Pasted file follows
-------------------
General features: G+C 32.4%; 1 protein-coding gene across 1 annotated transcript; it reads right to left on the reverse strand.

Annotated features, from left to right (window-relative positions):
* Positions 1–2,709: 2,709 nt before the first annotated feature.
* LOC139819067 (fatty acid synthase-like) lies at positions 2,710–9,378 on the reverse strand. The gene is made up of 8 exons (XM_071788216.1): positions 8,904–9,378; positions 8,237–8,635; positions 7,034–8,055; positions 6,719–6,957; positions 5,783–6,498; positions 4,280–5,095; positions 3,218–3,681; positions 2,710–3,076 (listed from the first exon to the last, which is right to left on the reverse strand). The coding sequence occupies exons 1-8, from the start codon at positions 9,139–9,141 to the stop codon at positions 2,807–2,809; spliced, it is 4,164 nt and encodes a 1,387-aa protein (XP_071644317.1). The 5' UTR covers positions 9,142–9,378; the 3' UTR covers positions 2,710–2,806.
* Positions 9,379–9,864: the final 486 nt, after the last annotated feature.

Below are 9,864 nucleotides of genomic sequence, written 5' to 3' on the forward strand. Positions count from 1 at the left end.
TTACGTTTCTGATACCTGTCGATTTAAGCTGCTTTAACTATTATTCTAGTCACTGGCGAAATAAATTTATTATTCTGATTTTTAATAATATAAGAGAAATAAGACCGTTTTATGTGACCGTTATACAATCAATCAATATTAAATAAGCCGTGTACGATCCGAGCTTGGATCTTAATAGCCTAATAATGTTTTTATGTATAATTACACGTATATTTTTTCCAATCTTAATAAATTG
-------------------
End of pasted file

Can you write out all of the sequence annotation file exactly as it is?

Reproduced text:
General features: G+C 32.4%; 1 protein-coding gene across 1 annotated transcript; it reads right to left on the reverse strand.

Annotated features, from left to right (window-relative positions):
* Positions 1–2,709: 2,709 nt before the first annotated feature.
* LOC139819067 (fatty acid synthase-like) lies at positions 2,710–9,378 on the reverse strand. The gene is made up of 8 exons (XM_071788216.1): positions 8,904–9,378; positions 8,237–8,635; positions 7,034–8,055; positions 6,719–6,957; positions 5,783–6,498; positions 4,280–5,095; positions 3,218–3,681; positions 2,710–3,076 (listed from the first exon to the last, which is right to left on the reverse strand). The coding sequence occupies exons 1-8, from the start codon at positions 9,139–9,141 to the stop codon at positions 2,807–2,809; spliced, it is 4,164 nt and encodes a 1,387-aa protein (XP_071644317.1). The 5' UTR covers positions 9,142–9,378; the 3' UTR covers positions 2,710–2,806.
* Positions 9,379–9,864: the final 486 nt, after the last annotated feature.

Below are 9,864 nucleotides of genomic sequence, written 5' to 3' on the forward strand. Positions count from 1 at the left end.
TTACGTTTCTGATACCTGTCGATTTAAGCTGCTTTAACTATTATTCTAGTCACTGGCGAAATAAATTTATTATTCTGATTTTTAATAATATAAGAGAAATAAGACCGTTTTATGTGACCGTTATACAATCAATCAATATTAAATAAGCCGTGTACGATCCGAGCTTGGATCTTAATAGCCTAATAATGTTTTTATGTATAATTACACGTATATTTTTTCCAATCTTAATAAATTG